1830 Federal Census of
Orange County, Indiana

This transcription of the 1830 census is presented in the order it was written down by George P. Lynd, Assistant to the Marshal of the State of Indiana, when he travelled from house to house in 1830. The advantage of this type of presentation is that you can get a feel for the "neighborhoods" of the time; you can see who lived near to your ancestors; you can follow family groups as they migrated from one county or state to the next.

Every effort has been made to maintain accuracy; however, mistakes happen. If you need to document any information using this census, I strongly recommend you double-check the original. In the few cases where I could not decipher a name, I made my best guess and marked it with a question mark.

What Do All Those Numbers Mean?

A typical entry looks like this:

The first group of numbers are the white males; the second group is the white females. From left to right, each group of numbers represents the following:

And so on, in ten-year groups thereafter. So, in Nathaniel VEST's family, there was one male child under 5, one 5-10, and one 30-40. There were two females under 5, one 5-10, one 10-15, and one 30-40.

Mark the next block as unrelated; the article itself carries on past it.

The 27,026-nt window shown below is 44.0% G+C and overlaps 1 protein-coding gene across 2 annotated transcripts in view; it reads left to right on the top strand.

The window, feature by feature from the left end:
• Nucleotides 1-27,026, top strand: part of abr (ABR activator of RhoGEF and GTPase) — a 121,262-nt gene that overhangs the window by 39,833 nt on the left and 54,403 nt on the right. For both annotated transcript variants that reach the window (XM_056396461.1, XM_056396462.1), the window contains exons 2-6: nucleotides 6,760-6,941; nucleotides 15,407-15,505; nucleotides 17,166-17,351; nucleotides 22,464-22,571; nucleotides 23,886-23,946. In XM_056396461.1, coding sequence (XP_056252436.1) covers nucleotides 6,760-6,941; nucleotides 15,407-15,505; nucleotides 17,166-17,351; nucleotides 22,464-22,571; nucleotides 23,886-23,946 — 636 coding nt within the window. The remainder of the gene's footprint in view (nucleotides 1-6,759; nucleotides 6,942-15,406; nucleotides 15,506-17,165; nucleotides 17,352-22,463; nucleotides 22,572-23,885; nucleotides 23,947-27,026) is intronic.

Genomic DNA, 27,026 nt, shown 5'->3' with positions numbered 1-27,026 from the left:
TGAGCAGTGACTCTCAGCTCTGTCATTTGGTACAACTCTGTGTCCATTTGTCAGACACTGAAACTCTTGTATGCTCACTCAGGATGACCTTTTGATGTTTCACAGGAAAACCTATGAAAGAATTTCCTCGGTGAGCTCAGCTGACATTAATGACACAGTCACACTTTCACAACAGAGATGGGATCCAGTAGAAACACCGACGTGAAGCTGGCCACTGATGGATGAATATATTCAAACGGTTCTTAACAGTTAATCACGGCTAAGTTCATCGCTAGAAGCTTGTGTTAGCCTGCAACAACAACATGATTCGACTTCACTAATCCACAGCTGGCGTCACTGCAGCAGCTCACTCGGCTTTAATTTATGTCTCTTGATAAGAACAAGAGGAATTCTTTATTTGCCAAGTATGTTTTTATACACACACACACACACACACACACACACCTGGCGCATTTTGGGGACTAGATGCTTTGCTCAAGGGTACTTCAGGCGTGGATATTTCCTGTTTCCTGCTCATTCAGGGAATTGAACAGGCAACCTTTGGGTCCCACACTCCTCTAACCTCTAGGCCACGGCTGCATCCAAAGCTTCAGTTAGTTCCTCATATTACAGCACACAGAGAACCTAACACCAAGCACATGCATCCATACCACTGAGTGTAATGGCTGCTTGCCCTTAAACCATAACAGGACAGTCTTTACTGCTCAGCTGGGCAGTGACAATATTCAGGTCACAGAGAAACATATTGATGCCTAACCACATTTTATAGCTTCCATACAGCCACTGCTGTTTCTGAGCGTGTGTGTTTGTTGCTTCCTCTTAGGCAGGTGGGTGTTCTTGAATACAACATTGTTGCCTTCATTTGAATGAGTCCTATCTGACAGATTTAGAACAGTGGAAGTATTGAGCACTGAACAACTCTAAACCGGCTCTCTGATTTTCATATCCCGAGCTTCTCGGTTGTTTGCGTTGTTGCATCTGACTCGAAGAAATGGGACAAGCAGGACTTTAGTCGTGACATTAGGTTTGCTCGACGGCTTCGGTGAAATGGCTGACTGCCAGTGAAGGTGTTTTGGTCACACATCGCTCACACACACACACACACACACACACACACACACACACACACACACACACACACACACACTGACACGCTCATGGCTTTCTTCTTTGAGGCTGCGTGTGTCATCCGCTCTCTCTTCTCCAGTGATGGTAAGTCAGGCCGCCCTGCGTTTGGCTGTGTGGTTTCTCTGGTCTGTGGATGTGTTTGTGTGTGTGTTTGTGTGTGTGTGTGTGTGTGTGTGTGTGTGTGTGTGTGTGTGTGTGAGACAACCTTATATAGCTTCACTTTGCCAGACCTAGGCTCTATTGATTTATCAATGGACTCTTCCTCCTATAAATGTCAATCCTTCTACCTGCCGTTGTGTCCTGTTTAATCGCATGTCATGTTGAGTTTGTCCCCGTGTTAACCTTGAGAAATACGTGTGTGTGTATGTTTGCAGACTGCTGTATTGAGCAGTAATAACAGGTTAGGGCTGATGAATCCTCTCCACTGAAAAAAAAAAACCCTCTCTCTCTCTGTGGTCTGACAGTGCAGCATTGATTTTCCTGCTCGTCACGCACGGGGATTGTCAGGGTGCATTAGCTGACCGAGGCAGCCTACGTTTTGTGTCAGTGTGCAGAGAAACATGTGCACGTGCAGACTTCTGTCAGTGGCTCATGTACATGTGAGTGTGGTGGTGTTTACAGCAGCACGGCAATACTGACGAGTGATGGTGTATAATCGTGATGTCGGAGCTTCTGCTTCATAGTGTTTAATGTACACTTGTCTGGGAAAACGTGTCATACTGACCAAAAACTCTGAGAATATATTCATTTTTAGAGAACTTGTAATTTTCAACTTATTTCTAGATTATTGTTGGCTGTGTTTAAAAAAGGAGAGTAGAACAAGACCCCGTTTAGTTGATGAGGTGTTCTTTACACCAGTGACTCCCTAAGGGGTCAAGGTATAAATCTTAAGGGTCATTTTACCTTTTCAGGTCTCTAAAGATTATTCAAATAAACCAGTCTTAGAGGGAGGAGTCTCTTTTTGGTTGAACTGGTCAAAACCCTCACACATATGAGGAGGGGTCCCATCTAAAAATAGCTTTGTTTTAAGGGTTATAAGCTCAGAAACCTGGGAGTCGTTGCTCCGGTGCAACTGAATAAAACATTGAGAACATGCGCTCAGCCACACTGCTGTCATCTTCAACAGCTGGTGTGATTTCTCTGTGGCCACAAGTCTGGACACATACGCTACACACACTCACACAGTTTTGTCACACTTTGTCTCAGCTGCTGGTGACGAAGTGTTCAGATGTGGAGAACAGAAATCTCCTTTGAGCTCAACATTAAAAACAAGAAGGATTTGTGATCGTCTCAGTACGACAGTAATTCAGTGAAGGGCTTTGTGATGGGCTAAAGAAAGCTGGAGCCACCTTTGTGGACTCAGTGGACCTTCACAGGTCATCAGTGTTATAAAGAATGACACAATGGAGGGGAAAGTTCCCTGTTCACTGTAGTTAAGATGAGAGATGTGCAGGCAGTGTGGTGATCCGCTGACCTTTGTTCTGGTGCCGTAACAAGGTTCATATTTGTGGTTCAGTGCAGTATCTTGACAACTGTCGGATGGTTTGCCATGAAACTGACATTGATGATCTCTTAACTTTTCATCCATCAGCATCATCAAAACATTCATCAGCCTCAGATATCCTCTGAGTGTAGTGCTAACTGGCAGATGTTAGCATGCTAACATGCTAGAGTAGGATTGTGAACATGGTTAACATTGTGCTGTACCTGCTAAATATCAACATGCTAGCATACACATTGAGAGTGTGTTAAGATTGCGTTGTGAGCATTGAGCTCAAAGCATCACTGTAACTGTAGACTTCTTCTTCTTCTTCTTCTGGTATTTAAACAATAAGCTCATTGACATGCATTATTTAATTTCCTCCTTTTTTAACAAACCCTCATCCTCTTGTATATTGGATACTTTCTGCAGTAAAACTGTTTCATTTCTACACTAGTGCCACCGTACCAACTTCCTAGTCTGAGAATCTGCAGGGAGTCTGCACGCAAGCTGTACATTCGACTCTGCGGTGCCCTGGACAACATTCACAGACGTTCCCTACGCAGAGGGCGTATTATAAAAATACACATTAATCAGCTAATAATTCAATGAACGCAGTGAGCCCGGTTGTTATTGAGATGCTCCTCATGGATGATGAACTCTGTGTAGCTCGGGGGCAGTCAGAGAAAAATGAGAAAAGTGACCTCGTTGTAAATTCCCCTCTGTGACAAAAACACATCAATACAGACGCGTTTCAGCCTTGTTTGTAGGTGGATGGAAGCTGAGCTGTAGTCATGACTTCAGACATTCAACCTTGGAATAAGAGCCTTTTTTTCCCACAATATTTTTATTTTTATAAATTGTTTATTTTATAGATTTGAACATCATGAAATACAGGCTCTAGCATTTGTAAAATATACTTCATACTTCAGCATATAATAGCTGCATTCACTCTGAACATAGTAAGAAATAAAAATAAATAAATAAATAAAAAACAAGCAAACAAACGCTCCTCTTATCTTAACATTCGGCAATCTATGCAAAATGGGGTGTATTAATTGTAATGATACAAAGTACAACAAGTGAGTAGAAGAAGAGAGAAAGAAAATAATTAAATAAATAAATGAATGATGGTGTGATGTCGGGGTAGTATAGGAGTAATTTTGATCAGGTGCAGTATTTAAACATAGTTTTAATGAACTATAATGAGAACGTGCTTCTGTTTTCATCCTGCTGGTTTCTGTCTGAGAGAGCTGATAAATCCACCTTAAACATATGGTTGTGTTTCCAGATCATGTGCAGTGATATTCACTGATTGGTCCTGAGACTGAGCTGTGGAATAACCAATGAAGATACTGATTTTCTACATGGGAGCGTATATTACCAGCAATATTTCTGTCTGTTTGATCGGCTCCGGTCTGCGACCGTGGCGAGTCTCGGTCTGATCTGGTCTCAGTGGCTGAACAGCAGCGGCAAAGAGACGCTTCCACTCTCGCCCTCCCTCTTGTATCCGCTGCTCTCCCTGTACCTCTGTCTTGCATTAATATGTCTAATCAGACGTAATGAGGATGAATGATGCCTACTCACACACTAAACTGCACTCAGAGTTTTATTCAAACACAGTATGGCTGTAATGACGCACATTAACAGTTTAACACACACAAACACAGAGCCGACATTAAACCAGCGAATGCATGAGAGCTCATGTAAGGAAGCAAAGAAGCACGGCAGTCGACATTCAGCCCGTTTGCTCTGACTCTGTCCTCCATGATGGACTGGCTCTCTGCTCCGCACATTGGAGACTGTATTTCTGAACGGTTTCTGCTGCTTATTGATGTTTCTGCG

In the case of free colored persons, the numbers have a different meaning, as in this example:

Note that the dashed lines mean no person of that particular color/sex were living in that household. The first group of numbers still represents males and the second females. But now the numbers have these meanings:

There was only one slave living in Orange County in 1830, and I have noted that person as such.

I urge you to check variant spellings, as I copied the names just as I found them. For example, the modern 'Pinnick' was spelled 'Penick', 'Newton' appeared as 'Nuton'.

To use this census, you can either browse through the census pages, or use the index.

Courtesy of Warren Simmons